Extended Audio Sample

Download Animal Poetry Audiobook (Unabridged)

Extended Audio Sample Animal Poetry (Unabridged) Audiobook, by Thomas Hardy
3.5 out of 53.5 out of 53.5 out of 53.5 out of 53.5 out of 5 3.50 (12 ratings) (rate this audio book) Author: Thomas Hardy Narrator: David Shaw-Parker, Eve Karpf, Ghizela Rowe Publisher: The Copyright Group Format: Unabridged Audiobook Delivery: Instant Download Audio Length: Release Date: July 2010 ISBN:
Coming Soon! We're adding audiobooks daily and hope to make this one available for download very soon. Submit your vote below to let us know you really crave this title!
Vote this up! This audiobook has 0 votes

We all love animals, even if sometimes its only from afar on TV or at a zoo. But many of us have felt a closer friendship and companionship with our friends in the animal world. We talk and react to them as if they really do understand us. Perhaps they do. In this volume Hardy, Thackeray, Carroll, DH Lawrence, Emily Dickinson, and many others share their words with our ears. The selections are:

  • 'Animal Poems - An Introduction
  • 'The Ant and The Cricket - Anonymous
  • 'Choosing Their Names' - Thomas Hood
  • 'White Butterflies' - Algernon Charles Swinburne
  • 'The Chickens' - Anonymous
  • 'The Fly' - William Blake
  • 'To a Cat' - Algernon Charles Swinburne
  • 'Mrs Reynold's Cat' - John Keats
  • 'Nicholas Nye' - Walter De La Mare
  • 'The Cow' - Robert Louis Stevenson
  • 'The Pelican Chorus' - Edward Lear
  • 'Frog and Toad' - Christina Rossetti
  • 'A Popular Personage at Home' - Thomas Hardy
  • 'The City Mouse and the Country Mouse' - Aesop

Download and start listening now!

BK_COPY_000171

Listener Opinions

  • 5 out of 55 out of 55 out of 55 out of 55 out of 5 Ellie | 1/2/2011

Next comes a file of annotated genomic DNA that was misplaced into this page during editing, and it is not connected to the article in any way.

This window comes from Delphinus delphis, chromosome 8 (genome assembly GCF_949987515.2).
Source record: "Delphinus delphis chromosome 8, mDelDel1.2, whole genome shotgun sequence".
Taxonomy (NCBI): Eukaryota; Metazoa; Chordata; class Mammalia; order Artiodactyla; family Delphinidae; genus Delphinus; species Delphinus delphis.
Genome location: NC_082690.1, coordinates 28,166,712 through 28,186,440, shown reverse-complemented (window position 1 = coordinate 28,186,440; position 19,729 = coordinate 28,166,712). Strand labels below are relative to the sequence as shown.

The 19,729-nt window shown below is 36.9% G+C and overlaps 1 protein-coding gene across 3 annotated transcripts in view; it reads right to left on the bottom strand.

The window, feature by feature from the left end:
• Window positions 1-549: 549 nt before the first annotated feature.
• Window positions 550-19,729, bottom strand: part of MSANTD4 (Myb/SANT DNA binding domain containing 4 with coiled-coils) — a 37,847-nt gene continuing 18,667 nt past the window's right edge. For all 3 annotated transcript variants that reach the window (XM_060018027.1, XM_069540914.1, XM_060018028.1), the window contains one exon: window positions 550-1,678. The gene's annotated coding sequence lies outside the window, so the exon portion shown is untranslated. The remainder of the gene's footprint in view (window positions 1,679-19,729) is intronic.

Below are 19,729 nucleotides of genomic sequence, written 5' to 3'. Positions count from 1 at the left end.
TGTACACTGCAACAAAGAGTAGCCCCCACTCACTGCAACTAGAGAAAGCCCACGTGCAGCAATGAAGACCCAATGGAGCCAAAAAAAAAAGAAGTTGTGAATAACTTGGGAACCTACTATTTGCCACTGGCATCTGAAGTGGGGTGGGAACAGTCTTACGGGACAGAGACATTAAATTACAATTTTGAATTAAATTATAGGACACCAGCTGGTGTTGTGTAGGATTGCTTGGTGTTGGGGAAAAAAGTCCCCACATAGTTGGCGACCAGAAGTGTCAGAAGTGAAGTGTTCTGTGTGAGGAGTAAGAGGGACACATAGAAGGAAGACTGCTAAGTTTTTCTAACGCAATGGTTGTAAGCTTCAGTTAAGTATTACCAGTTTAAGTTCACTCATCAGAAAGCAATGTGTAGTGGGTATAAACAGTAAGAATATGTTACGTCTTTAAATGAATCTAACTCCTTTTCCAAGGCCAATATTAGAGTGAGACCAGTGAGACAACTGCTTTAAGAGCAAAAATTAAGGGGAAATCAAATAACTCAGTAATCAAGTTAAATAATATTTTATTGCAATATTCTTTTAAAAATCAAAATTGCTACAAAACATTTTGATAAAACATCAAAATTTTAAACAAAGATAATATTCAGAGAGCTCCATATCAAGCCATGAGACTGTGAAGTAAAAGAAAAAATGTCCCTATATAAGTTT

" I love Hardy's novels but he is also a truly great poet. "

  • 4 out of 54 out of 54 out of 54 out of 54 out of 5 Milky | 12/6/2010

    " Always liked Impressionist literature. "

  • 2 out of 52 out of 52 out of 52 out of 52 out of 5 Stuart | 11/14/2010

    " Fairly typical Victorian mawkish stuff, I thought. "

  • 3 out of 53 out of 53 out of 53 out of 53 out of 5 Beth | 8/16/2009

    " So melancholy! I'm glad this was only a selection instead of the complete works. I like Hardy, but after a while he is just depressing. "

  • 4 out of 54 out of 54 out of 54 out of 54 out of 5 David | 2/6/2009

    " I find Hardy's poems much better than his short stories. "

  • 4 out of 54 out of 54 out of 54 out of 54 out of 5 Spencer | 9/8/2008

    " Hardy's poems and short stories came just before the Victorian Era tried to destroy all that is good and right in literature. As such, it is pretty good.
    "

  • 4 out of 54 out of 54 out of 54 out of 54 out of 5 Michael | 6/28/2008

    " Mostly ok, but a few very brilliant and very moving moments. "

  • 4 out of 54 out of 54 out of 54 out of 54 out of 5 Scroutch | 5/6/2008

    " Wow. I never thought Thomas Hardy would be such an awesome poet. "Channel Firing" is the shit and so are quite a few others. Now I've really got to read Jude the Obscure... "

  • 3 out of 53 out of 53 out of 53 out of 53 out of 5 matt | 2/18/2008

    "
    I LOVE some of his poetry, the sound the meter the bleak....sweeps me away every single time. "

  • 3 out of 53 out of 53 out of 53 out of 53 out of 5 S. | 11/11/2007

    " I much prefer his fiction. "

  • 5 out of 55 out of 55 out of 55 out of 55 out of 5 S.J. | 8/12/2007

    " He's like one of those elderly relatives of whom you say, "He's a miserable git, but that's why we love him".
    'The Convergence Of The Twain' remains one of my favourites. "

  • 1 out of 51 out of 51 out of 51 out of 51 out of 5 Andy | 7/25/2007

    " Thomas Hardy is a joke. How can anyone take this morbid stuff seriously? "

Write a Review
What is FlexPass?
  • Your first audiobook is just $5.95
  • Over 90% are at or below $12.95
  • "LOVE IT" guarantee
  • No time limits or expirations
About the Author
Author Thomas Hardy

Thomas Hardy (1840–1928), English poet, dramatist, and novelist, was born on the Egdon Heath in Dorset. He studied in Dorchester and apprenticed to an architect before leaving for London, where he began to write. Unable to find a public for his poetry, which idealized the rural life, he turned to the novel and met with success as well as controversy. The strong public reaction against some of his darker themes turned him back to writing verse. Today several of his novels are considered masterpieces of tragedy.